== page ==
Thanks to their keen vision, jumping spiders have been able to get the advantage on their prey in the invertebrate world. However, scientists have been puzzled how the spiders’ miniature nervous system manages such sophisticated perception.
A study of Adanson’s jumping spider, Hasarius adansoni, has shown that these spiders have an unusual form of depth perception, which allows them to precisely gauge the distance to objects.
Like other jumping spiders, Adanson’s spider eight eyes, but the two big front eyes have the sharpest vision. These eyes have a lens that projects images onto their retinas, but the spiders have not one but four distinct layers of light-sensitive cells. Whenever an object is on the base layer, it is out of focus on the next layer, which scientists thought would make their vision blurrier rather than sharper.
A team of biologists led by Akihisa Terakita, Mistumasa Koyanagi, and Takashi Nagata of Osaka City University in Japan, discovered that the out of focus layer helped spiders figure out the distance to objects. They published their findings in Science. They discovered that the bottom layers are red-green colorblind. They tested this out by dabbing black paint on the spiders’ secondary six eyes, and proceeded to see how their depth perception worked under red and green lights. Under red light, the spiders fell short.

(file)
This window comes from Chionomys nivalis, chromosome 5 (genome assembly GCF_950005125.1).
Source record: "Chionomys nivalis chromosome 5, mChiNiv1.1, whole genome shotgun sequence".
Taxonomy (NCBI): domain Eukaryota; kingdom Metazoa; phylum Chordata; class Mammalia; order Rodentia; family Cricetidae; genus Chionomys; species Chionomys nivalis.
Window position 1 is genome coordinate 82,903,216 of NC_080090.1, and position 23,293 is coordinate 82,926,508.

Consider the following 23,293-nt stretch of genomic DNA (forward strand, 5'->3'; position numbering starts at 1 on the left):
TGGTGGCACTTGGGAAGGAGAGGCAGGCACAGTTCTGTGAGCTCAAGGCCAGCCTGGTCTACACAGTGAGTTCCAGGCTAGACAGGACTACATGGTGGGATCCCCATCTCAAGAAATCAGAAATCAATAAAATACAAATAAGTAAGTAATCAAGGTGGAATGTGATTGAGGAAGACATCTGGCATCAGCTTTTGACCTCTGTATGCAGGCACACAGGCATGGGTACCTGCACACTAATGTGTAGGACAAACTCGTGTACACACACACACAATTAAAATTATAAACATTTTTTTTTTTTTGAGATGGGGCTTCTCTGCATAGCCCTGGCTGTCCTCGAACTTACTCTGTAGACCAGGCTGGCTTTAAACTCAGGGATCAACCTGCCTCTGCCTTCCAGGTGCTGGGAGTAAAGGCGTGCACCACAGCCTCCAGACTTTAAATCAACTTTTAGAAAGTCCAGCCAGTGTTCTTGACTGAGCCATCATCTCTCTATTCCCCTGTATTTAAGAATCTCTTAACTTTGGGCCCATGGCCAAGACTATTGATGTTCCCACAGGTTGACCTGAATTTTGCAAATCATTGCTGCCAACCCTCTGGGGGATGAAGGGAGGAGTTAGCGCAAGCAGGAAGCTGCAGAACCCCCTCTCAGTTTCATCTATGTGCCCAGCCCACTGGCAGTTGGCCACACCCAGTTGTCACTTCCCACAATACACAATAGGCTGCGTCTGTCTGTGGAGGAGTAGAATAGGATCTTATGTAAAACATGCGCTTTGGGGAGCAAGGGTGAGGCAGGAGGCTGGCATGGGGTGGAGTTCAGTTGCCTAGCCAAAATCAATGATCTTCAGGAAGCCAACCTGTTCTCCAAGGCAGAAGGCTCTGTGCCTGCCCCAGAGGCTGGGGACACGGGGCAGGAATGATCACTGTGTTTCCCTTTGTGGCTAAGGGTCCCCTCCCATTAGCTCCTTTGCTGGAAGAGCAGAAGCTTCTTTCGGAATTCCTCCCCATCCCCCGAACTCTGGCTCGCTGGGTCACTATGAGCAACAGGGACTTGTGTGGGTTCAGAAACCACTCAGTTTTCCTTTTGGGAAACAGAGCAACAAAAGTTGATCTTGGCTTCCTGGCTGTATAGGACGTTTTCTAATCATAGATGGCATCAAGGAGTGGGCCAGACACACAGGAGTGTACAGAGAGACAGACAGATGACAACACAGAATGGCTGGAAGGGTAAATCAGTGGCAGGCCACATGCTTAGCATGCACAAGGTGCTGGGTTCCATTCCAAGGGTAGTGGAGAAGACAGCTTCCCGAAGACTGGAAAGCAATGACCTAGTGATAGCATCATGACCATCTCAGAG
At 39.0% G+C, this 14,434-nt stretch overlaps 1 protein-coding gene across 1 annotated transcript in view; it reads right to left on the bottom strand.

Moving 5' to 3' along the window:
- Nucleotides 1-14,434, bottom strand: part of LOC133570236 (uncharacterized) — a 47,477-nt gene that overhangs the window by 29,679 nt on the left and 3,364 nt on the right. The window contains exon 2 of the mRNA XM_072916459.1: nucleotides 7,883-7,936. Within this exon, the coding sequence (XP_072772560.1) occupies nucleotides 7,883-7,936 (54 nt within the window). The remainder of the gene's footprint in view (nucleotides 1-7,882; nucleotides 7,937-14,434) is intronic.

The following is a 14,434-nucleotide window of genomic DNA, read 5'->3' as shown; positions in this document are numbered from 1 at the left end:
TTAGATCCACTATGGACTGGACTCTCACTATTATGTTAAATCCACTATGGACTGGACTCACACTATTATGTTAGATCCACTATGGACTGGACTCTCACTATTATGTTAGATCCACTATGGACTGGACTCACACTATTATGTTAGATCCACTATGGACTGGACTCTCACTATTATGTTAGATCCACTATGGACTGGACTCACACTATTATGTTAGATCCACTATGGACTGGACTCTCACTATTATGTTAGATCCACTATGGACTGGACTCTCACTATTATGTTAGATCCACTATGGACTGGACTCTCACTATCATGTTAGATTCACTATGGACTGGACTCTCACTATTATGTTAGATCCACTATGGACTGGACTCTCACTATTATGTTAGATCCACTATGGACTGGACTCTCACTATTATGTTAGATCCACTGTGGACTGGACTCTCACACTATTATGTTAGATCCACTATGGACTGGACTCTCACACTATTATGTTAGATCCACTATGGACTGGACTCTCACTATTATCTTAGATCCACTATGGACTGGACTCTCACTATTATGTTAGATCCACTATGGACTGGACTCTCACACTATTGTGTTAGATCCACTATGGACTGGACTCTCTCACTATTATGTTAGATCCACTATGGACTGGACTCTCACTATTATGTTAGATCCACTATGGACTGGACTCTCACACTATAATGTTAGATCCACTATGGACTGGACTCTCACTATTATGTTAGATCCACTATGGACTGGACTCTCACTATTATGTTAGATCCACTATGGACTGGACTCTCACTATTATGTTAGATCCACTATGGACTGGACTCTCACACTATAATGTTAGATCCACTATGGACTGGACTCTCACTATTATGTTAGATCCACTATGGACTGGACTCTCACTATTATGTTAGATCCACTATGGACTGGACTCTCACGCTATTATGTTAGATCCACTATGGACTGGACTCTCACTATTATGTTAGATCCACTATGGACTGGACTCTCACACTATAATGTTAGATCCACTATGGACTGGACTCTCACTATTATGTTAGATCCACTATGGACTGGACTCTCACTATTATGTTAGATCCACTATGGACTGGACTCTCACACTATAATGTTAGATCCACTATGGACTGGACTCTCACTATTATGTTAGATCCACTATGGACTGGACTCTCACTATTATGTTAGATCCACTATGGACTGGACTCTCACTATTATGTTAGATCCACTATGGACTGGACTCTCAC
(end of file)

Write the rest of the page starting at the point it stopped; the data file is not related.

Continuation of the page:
In either lighting, the spider’s eye focuses on a sharp image on the first layer of the retina. The lens at the front of the eye bends green light more sharply than red, the image on the second layer turned out fuzzier in green light. The less blurry red images tricked the spiders into thinking the objects were closer than they appeared, suggesting that they used the secondary image to judge distances.
The next step involves discovering how their brains compare the clear and fuzzy images to get a sense of distance.